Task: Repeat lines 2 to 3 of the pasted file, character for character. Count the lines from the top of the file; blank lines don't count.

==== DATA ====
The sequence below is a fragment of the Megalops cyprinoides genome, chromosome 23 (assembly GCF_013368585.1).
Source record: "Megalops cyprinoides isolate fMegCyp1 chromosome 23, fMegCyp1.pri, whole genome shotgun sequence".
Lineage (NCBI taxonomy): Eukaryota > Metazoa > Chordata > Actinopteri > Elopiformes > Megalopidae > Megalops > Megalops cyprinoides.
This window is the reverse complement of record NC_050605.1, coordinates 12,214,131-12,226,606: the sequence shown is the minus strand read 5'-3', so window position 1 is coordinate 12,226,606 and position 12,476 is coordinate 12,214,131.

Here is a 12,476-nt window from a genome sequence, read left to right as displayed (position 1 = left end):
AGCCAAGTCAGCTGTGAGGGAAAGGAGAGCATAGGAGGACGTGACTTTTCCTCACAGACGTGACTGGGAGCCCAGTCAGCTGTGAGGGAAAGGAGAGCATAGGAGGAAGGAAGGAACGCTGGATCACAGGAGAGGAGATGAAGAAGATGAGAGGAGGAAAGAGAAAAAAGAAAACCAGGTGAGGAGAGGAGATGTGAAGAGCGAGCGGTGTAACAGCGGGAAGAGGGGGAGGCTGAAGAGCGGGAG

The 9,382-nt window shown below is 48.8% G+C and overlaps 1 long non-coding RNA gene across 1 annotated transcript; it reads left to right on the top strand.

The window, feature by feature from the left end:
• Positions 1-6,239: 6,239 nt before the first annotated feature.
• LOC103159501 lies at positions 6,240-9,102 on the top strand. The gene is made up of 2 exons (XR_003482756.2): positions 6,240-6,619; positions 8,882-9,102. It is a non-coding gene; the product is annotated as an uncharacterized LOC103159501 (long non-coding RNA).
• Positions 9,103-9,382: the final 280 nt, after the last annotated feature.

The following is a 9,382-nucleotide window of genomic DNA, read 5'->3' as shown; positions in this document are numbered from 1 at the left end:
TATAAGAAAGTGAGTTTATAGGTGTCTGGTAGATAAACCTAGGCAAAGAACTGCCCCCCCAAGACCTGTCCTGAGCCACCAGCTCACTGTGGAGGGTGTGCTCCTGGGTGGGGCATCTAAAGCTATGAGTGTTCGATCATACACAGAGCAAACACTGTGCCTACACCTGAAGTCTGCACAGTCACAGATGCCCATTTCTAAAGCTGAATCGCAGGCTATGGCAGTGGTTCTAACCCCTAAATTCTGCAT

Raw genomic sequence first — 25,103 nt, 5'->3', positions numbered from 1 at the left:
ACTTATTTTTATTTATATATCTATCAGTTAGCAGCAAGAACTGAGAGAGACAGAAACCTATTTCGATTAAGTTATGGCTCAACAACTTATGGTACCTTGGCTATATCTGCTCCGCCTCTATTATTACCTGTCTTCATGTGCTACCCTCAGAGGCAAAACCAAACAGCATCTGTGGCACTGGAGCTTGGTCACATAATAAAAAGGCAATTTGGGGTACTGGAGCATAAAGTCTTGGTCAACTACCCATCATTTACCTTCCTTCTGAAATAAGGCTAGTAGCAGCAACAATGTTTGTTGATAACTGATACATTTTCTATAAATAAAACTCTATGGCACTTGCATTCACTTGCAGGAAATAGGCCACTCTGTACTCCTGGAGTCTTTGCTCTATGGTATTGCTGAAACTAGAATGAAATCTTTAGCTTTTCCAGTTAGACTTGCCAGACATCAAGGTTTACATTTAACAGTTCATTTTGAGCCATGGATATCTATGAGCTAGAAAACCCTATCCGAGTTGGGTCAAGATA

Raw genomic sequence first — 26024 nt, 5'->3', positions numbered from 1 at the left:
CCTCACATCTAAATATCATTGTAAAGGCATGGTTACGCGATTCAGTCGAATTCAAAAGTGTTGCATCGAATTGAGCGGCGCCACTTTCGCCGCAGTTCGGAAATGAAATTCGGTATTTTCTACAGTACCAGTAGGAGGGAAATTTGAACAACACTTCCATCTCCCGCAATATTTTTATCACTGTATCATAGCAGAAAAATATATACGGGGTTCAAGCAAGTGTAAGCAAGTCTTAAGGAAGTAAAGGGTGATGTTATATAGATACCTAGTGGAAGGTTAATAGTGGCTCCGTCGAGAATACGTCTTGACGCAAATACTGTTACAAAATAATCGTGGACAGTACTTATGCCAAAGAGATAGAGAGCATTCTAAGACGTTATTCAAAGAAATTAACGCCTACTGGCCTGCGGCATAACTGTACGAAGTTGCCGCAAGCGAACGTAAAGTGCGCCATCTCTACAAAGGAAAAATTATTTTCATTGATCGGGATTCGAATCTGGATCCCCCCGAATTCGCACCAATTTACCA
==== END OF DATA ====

Source record: "Megalops cyprinoides isolate fMegCyp1 chromosome 23, fMegCyp1.pri, whole genome shotgun sequence".
Lineage (NCBI taxonomy): Eukaryota > Metazoa > Chordata > Actinopteri > Elopiformes > Megalopidae > Megalops > Megalops cyprinoides.